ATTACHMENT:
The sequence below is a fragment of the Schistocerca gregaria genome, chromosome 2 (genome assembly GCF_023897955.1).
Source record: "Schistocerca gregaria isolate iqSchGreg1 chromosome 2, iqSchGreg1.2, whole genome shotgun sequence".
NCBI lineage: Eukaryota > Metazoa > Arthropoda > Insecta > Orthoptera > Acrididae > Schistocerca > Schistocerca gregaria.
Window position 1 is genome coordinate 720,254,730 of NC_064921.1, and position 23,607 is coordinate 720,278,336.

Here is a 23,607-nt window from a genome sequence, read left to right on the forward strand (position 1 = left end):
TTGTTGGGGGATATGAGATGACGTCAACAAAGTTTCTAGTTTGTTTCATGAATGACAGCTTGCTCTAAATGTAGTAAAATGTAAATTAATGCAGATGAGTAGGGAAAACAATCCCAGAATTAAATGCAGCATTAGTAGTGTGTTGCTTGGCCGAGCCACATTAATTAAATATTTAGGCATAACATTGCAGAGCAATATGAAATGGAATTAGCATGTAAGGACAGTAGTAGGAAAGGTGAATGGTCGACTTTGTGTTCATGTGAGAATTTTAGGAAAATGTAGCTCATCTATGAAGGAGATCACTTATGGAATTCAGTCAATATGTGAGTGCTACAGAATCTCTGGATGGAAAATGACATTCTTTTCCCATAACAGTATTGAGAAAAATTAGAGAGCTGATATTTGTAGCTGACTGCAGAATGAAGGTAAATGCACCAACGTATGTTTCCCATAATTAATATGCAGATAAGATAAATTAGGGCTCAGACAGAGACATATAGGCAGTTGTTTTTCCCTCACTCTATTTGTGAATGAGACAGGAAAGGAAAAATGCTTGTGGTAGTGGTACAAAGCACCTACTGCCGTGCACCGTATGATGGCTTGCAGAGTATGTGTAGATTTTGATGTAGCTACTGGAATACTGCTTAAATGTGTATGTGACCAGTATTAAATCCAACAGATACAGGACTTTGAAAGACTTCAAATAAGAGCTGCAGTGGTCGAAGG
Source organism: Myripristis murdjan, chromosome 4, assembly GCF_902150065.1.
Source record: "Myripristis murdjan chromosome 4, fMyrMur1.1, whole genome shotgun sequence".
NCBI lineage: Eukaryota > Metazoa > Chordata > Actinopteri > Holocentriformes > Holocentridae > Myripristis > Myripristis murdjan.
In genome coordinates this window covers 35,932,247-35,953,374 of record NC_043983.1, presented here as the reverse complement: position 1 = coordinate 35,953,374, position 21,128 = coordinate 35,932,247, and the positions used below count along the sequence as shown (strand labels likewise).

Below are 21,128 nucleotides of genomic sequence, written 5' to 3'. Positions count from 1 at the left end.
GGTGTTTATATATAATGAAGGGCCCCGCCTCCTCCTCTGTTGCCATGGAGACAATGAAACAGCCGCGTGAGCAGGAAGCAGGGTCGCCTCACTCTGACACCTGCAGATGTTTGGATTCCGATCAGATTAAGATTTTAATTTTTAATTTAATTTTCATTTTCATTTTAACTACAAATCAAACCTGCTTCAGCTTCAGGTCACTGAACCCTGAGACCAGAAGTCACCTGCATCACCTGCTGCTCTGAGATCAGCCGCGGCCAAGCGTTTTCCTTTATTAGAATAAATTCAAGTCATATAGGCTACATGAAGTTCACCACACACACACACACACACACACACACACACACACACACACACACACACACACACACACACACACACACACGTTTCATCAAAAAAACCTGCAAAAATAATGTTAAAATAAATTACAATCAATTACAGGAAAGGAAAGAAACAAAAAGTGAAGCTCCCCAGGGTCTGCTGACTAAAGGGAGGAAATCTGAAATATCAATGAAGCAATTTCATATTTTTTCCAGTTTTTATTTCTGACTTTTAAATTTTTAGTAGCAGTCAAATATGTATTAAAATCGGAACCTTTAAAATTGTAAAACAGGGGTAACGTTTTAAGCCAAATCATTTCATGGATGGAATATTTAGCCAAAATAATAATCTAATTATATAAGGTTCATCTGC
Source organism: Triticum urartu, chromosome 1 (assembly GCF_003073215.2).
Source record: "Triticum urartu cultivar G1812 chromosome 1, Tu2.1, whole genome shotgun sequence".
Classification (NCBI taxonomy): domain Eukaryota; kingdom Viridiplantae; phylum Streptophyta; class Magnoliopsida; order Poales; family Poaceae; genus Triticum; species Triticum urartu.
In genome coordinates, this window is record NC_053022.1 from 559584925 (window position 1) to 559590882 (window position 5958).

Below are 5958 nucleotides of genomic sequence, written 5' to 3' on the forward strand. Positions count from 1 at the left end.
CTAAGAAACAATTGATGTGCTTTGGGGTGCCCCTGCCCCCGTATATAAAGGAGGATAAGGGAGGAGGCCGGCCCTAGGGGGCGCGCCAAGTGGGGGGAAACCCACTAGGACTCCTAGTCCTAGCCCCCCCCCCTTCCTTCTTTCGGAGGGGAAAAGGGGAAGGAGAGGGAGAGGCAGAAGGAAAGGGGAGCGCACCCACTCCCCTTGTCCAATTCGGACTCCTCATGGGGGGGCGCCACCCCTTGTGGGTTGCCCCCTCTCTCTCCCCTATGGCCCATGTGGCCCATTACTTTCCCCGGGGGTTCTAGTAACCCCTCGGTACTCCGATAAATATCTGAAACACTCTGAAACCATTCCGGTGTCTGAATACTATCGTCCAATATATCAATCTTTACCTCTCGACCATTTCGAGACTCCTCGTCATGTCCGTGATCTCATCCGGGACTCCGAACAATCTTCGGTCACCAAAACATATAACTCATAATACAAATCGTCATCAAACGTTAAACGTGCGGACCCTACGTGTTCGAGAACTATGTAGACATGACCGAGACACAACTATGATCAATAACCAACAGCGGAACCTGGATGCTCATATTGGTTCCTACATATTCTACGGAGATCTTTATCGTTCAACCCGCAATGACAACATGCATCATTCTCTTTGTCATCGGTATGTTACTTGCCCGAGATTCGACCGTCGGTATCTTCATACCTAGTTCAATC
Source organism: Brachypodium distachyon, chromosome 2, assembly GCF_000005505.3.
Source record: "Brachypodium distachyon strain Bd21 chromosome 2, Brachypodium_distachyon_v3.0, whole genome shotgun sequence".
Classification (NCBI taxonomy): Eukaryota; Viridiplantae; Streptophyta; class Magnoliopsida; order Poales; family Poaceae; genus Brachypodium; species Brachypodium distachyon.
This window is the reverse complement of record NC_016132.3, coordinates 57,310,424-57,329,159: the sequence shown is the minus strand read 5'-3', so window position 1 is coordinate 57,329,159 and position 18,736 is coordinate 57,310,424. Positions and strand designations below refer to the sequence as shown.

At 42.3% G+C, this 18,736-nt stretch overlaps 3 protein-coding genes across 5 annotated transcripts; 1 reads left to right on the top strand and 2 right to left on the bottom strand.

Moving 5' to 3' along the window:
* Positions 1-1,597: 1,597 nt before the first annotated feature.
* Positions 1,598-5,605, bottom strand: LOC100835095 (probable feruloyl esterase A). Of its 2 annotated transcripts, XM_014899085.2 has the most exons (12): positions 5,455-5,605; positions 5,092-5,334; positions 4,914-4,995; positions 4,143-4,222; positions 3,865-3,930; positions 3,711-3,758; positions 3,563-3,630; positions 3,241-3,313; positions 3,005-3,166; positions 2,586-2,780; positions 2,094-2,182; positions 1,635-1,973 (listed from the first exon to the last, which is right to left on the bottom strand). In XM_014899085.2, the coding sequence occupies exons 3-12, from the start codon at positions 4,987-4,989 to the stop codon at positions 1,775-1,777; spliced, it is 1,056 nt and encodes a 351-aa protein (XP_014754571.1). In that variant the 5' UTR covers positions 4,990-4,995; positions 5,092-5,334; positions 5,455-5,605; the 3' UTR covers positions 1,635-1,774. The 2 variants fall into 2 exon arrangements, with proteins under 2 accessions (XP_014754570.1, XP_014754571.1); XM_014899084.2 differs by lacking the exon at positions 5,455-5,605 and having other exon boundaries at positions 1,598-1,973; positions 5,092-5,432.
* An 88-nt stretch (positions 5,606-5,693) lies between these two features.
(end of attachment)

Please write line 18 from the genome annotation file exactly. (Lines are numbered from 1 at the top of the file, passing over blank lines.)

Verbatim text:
CTAAGAAACAATTGATGTGCTTTGGGGTGCCCCTGCCCCCGTATATAAAGGAGGATAAGGGAGGAGGCCGGCCCTAGGGGGCGCGCCAAGTGGGGGGAAACCCACTAGGACTCCTAGTCCTAGCCCCCCCCCCTTCCTTCTTTCGGAGGGGAAAAGGGGAAGGAGAGGGAGAGGCAGAAGGAAAGGGGAGCGCACCCACTCCCCTTGTCCAATTCGGACTCCTCATGGGGGGGCGCCACCCCTTGTGGGTTGCCCCCTCTCTCTCCCCTATGGCCCATGTGGCCCATTACTTTCCCCGGGGGTTCTAGTAACCCCTCGGTACTCCGATAAATATCTGAAACACTCTGAAACCATTCCGGTGTCTGAATACTATCGTCCAATATATCAATCTTTACCTCTCGACCATTTCGAGACTCCTCGTCATGTCCGTGATCTCATCCGGGACTCCGAACAATCTTCGGTCACCAAAACATATAACTCATAATACAAATCGTCATCAAACGTTAAACGTGCGGACCCTACGTGTTCGAGAACTATGTAGACATGACCGAGACACAACTATGATCAATAACCAACAGCGGAACCTGGATGCTCATATTGGTTCCTACATATTCTACGGAGATCTTTATCGTTCAACCCGCAATGACAACATGCATCATTCTCTTTGTCATCGGTATGTTACTTGCCCGAGATTCGACCGTCGGTATCTTCATACCTAGTTCAATC